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|January 9, 2004||
Vol. 1, No. 180
Rural tranquility and violent times
by Arthur Jones, NCR editor at large
We're still in the 12th to 19th centuries with the prayers of the old folks in the Scottish islands and highlands, their saints and their times. They lived in rural tranquility and violent times.
Timelessness in gender assignment in the peoples daily lives was matched in one saint, however, in the co-equal role one woman saint played. Enter St. Bride (also known as St. Brigid and St. Bridget), co-patron with St. Patrick, of Ireland.
If St. Michael, "the Neptune of the Gaels" was myth made mortal, St. Bride was mortal though is buried under myth and fable.
If Magnus (see St. Magnus the non-violent) was magnificent in his nonviolence, Bride was amazing in her presence to the people throughout their day, throughout the seasons of their lives, and the seasons of Creation.
Bride, whose parents Dubhthach, a chieftain in Leinster (province), and Brocca (a slave), were baptized by St. Patrick, was likely born in County Louth, Ireland (home of half of my Irish first cousins.)
She entered the convent when quite young, possibly as a teenager, and was professed by St. Mel of Armagh. He made her abbess over her little band of eight young women and in her 20s opened the first convent in Ireland when she created the double monastery (men and women) at Kildare.
It became a famous academic center, its school of illuminated manuscripts unparalleled. The Book of Kildare was regarded as the supreme example of Irish illumination, until its disappearance three centuries ago. (Could it still be, you might ask, in a baronial English attic somewhere?)
There's little doubt that in her long life -- she died at about 75 -- Bride was legendary for her leadership, spirituality and compassion. It may have been, despite their monastic life, that some of the convent's women -- Bridge on occasion -- responded as midwives.
As Anna bore Mary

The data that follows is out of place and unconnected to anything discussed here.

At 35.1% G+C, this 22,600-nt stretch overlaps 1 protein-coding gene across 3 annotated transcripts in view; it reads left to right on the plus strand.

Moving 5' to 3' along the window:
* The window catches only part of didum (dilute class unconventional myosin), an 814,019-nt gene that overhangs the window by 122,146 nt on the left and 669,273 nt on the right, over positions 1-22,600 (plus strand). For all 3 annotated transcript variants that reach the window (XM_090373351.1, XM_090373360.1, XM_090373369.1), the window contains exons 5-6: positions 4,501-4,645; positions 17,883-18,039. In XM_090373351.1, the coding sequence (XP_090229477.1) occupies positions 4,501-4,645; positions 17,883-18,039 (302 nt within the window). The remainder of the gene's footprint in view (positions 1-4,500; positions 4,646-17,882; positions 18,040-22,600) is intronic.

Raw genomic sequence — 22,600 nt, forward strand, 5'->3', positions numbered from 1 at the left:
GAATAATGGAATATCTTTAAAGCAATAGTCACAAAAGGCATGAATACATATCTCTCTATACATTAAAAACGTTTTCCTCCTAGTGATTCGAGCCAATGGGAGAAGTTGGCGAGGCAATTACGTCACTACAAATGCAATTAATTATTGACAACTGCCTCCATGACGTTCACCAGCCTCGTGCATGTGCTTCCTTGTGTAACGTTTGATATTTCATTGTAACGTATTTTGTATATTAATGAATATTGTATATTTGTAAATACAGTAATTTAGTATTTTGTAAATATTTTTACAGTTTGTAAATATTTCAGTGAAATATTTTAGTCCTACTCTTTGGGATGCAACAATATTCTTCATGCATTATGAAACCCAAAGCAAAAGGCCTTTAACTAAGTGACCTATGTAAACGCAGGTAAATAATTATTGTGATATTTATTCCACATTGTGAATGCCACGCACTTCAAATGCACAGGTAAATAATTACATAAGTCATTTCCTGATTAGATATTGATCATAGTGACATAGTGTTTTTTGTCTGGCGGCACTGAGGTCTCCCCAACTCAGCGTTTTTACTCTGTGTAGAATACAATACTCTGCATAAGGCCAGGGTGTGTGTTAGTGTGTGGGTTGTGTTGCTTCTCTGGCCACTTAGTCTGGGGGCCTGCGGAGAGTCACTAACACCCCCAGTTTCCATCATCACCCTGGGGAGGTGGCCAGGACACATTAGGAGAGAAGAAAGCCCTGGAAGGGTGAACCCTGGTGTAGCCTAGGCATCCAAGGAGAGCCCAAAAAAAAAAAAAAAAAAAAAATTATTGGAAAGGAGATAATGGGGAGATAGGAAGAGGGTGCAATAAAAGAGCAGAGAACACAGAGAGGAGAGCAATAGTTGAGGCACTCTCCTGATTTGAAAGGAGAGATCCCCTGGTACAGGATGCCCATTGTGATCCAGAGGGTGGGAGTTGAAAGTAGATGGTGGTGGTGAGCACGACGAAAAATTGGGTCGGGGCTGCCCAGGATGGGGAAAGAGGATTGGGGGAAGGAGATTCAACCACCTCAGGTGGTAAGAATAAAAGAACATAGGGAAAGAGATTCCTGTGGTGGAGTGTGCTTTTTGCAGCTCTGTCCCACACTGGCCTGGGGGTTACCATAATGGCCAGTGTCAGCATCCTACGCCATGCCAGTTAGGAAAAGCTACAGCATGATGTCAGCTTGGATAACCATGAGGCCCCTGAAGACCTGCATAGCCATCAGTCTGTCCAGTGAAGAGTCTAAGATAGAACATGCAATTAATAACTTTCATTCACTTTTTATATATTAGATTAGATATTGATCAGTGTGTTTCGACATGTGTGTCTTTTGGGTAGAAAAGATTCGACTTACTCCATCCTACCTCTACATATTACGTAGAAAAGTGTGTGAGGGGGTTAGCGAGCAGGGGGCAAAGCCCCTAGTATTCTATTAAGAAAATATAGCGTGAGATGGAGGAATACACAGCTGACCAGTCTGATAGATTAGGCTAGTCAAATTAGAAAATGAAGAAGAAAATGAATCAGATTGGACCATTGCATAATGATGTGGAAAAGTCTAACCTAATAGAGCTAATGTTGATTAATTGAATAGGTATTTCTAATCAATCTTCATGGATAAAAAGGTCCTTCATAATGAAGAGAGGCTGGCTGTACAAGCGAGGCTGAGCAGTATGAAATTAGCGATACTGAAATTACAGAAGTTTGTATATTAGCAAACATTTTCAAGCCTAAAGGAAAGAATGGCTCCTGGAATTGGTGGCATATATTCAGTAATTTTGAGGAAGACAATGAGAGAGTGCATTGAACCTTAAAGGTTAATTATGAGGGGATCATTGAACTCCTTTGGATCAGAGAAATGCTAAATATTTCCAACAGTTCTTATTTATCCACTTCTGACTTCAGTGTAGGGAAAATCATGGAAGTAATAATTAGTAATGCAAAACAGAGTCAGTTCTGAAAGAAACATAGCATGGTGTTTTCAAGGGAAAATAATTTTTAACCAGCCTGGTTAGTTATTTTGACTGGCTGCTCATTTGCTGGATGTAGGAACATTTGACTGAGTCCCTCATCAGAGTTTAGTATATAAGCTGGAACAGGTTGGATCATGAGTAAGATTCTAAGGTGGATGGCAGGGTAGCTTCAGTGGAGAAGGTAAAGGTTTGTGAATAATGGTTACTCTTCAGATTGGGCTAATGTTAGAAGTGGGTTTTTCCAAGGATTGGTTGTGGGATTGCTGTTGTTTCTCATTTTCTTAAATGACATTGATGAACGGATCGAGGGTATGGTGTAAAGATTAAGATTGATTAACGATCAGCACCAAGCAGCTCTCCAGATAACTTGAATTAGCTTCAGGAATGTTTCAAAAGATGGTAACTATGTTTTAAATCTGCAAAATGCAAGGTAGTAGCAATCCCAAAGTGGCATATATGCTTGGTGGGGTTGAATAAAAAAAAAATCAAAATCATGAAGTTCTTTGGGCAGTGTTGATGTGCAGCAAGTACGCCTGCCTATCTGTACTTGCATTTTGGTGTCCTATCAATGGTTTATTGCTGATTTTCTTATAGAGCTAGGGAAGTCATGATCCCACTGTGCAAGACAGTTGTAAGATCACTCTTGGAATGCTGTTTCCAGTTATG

She is "calm Bride the generous" in the loom blessing. In the Outer Isles the women were usually the weavers and the men fishermen. In the Inner Isles the men were the weavers. In both there was a prayer ceremony when the household loom was stopped on a Saturday evening in anticipation of the Sabbath.
In the wet and cold islands, fire for warmth and cooking, wood was absent, peat (turf) was burned. The fire needed to be kept in for the night, a process know in the islands as "smooring" (smothering).
The embers were divided Trinity-like into three with a brick of peat between them, and in the name of the Three of the Light, ashes and peat flakes lightly spread to smother the flames but keep the ember-light spreading.
I will built the hearth,
What then have we after five days with Carmichael and his islanders and highlanders? Perhaps renewed insights into the presence of things around us, and reminders that even the most utilitarian is a worthy way to thank God. For if it made sense to give thanks for and to bless the fire, does it makes any less sense today, to give thanks for electricity and bless the light switch?
(PS: And imagine, I wrote for an entire week without bashing Bush, or blasting bishops who should be in jail for their connivances in sheltering abusive priests.)
Arthur's Daily Ditty
Arthur Jones' e-mail address is firstname.lastname@example.org.
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